They have warned Trump against using the memo as a pretext to fire any more of the top officials overseeing the Russia probe - such as Deputy Attorney General Rod Rosenstein, who hired Mueller and oversees the investigation, or Mueller himself.
With the release of the controversial Nunes memo marking the culmination of these efforts - and the president helping feed into conservatives' anti-FBI attitude with his tweets and comments - it appears that the "law and order" party now solidly disapproves of federal law enforcement. Per a new SurveyMonkey poll for Axios, not even 40 percent of Republicans see the FBI in a favorable light.
Senate Majority Leader Chuck Schumer on Sunday called on Trump to support the release of the House Democrats' memo, calling it "a matter of fundamental fairness" to let the public see both sides of the issue.
"Steele admitted to Ohr his feelings against then Candidate Trump, in September of 2016, when Steele told Ohr, that he Steele 'was desperate that Donald Trump not get elected and was passionate about him not being president." .
The memo "also doesn't have anything to do with obstruction of justice", he added.
Again, there is simply no way Trump can know this based on what we know now.
Later Friday, White House spokesperson Raj Shah said on CNN's "Erin Burnett OutFront" that "no changes" would be made at the Justice Department.
Trump fired Priebus at the end of July.
Christopher Steele, the former spy who compiled the allegations, acknowledged having strong anti-Trump sentiments.
It also seemed at odds with House Speaker Paul Ryan who said a day earlier "this memo is not an indictment of the FBI or the Department of Justice".
"The president is ok with it", the official said.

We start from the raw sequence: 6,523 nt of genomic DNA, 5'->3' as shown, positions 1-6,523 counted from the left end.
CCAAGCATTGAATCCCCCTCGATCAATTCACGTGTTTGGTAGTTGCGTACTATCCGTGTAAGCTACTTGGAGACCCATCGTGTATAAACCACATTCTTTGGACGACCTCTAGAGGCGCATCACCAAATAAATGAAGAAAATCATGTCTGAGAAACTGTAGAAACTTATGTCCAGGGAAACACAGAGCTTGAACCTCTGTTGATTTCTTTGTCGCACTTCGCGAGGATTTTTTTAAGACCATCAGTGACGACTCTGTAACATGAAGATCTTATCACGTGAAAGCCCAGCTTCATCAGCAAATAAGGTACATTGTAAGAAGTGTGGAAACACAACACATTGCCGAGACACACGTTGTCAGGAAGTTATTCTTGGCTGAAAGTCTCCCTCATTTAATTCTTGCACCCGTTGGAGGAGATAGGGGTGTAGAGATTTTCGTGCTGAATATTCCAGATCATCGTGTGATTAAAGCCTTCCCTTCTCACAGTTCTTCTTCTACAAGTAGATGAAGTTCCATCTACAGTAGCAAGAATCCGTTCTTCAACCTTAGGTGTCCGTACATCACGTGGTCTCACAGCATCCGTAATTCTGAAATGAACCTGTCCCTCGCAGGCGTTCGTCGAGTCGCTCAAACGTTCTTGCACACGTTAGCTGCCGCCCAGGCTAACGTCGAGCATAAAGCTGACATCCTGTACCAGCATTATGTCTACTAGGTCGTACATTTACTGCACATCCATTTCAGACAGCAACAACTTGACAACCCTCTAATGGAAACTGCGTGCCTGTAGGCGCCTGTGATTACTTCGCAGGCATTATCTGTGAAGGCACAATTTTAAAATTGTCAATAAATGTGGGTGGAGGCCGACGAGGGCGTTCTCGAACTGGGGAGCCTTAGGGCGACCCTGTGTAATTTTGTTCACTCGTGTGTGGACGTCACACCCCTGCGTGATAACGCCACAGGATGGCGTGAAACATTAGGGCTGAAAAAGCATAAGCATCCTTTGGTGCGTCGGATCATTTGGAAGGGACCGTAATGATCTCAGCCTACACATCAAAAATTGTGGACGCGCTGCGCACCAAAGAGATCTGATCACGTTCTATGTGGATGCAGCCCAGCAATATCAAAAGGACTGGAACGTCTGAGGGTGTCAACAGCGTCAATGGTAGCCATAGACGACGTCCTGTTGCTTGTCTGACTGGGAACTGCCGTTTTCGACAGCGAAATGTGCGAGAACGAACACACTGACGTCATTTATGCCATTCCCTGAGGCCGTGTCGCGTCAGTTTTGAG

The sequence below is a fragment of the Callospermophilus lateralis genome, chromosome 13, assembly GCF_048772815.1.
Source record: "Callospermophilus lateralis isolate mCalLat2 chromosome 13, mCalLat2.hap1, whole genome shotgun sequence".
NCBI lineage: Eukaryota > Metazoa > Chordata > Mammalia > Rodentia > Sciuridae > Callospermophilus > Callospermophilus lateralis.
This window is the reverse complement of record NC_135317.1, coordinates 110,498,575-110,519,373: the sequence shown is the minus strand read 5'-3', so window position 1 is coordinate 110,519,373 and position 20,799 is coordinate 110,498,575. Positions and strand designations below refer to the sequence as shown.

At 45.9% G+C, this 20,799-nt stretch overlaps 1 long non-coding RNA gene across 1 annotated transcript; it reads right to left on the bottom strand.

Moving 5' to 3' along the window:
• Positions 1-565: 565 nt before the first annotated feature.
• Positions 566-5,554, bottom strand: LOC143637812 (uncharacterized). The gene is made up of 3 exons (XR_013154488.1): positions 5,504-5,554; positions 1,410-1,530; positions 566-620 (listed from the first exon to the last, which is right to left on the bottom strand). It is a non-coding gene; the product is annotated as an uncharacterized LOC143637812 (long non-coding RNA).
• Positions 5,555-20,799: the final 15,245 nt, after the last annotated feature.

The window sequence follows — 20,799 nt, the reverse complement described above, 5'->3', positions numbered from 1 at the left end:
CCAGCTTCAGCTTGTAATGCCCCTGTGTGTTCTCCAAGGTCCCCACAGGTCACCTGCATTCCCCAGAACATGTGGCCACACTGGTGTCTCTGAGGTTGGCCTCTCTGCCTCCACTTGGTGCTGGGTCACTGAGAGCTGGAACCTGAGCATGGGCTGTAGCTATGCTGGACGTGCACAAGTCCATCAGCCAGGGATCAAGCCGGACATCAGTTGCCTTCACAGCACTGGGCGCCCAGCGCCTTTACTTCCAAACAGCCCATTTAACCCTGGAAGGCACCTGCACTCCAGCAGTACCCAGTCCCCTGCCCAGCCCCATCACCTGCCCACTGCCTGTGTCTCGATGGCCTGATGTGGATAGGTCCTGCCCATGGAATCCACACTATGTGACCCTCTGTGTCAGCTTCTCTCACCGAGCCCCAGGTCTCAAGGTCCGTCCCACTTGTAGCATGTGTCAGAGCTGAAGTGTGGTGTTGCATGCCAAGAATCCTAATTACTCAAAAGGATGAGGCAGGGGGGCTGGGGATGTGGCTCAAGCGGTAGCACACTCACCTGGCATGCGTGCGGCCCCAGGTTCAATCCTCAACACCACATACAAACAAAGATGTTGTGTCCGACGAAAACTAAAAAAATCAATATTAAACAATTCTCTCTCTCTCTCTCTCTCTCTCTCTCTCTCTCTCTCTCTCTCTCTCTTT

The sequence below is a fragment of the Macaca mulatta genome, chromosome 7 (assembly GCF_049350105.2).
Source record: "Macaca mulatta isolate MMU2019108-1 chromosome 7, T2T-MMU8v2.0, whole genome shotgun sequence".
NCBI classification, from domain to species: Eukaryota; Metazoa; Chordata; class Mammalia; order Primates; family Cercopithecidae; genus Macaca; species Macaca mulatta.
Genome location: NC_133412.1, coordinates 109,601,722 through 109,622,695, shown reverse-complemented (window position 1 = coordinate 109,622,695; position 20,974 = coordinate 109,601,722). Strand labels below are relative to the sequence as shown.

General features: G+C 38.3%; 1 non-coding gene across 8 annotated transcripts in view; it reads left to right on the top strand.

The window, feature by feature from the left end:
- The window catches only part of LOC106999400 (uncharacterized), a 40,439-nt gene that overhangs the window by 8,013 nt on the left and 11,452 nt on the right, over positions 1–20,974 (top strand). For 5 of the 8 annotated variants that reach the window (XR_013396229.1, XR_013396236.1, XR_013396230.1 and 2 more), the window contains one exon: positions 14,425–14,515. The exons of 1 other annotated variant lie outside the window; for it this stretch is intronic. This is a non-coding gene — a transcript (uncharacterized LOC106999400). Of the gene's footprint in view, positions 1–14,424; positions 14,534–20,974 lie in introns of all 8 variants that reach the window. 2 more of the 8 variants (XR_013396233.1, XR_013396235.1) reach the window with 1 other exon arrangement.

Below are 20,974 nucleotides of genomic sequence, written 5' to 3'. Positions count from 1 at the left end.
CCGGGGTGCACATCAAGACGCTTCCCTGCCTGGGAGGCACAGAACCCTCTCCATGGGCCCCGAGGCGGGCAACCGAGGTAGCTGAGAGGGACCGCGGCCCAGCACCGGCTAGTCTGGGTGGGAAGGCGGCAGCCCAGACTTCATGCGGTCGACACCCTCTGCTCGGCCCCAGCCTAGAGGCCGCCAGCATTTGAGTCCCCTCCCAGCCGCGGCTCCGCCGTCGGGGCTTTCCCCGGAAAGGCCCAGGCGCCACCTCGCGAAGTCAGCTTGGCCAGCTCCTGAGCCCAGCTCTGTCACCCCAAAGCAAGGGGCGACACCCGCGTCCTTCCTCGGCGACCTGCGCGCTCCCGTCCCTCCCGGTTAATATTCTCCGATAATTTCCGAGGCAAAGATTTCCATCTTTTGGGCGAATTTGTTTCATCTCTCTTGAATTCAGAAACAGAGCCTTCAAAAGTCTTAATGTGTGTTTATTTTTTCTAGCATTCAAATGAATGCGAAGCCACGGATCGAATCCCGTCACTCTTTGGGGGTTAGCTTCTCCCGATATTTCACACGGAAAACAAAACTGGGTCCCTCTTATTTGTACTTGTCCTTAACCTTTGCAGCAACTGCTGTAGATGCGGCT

One argument made against the memo is that it is "partisan".
Correction: A previous version of this story said Rep. Brad Wenstrup was a Republican from Utah.
Trump and congressional Republicans have been attacking the FBI for its investigation of potential ties between Russia and Trump's 2016 campaign.
In a separate statement, FBI Agents Association (FBIAA) president Thomas O'Connor opposed the release of the memo.
"You do long-term damage to these institutions if you convince a large swath of the American public that they can't be trusted", Vladeck said.
The memo alleges the FBI concealed the Democratic ties of a source the agency used to justify surveillance on Carter Page, a former Trump campaign adviser with links to Russia. No judge would allow it into evidence, no expert witness would rely on it for an opinion, no one would swear to its contents under penalty of perjury. Only it is far more sinister.
"Dishonest and misleading memo wrecked the House intel committee, destroyed trust with Intelligence Community, damaged relationship with FISA court, and inexcusably exposed classified investigation of an American citizen".
Democrats could seek a vote on publicly releasing their rebuttal memo when the GOP-led House Intelligence Committee meets late Monday afternoon.
"I actually don't want him to testify because as a lawyer, I don't want him caught in a 'gotcha' moment where someone accuses him of lying, where he may not remember something". Ranking Member Adam B. Schiff is expected to offer a motion to release the 10-page document, which Democrats have promised to send to the Justice Department for redactions.
"Having decided to cherry-pick, the Nunes team picked a bunch of the wrong cherries for its own narrative", Matthew Waxman, a Columbia University professor and former Bush administration official, wrote in an email.